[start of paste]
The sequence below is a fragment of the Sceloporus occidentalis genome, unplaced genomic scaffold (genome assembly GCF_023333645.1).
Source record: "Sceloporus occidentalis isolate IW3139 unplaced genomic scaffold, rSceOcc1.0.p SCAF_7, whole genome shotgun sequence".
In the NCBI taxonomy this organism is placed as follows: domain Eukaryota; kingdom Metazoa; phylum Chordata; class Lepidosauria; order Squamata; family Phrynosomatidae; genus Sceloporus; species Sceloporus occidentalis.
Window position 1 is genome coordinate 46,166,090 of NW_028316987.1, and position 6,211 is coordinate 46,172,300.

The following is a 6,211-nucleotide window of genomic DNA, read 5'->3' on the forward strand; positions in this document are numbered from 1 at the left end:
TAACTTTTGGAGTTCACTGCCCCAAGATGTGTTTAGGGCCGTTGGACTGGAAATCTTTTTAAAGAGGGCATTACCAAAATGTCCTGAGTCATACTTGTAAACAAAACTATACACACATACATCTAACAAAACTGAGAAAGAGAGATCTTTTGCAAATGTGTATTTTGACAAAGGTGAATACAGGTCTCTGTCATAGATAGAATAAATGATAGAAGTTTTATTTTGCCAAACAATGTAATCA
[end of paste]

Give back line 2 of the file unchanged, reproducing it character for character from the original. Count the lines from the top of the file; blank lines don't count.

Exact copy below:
Source record: "Sceloporus occidentalis isolate IW3139 unplaced genomic scaffold, rSceOcc1.0.p SCAF_7, whole genome shotgun sequence".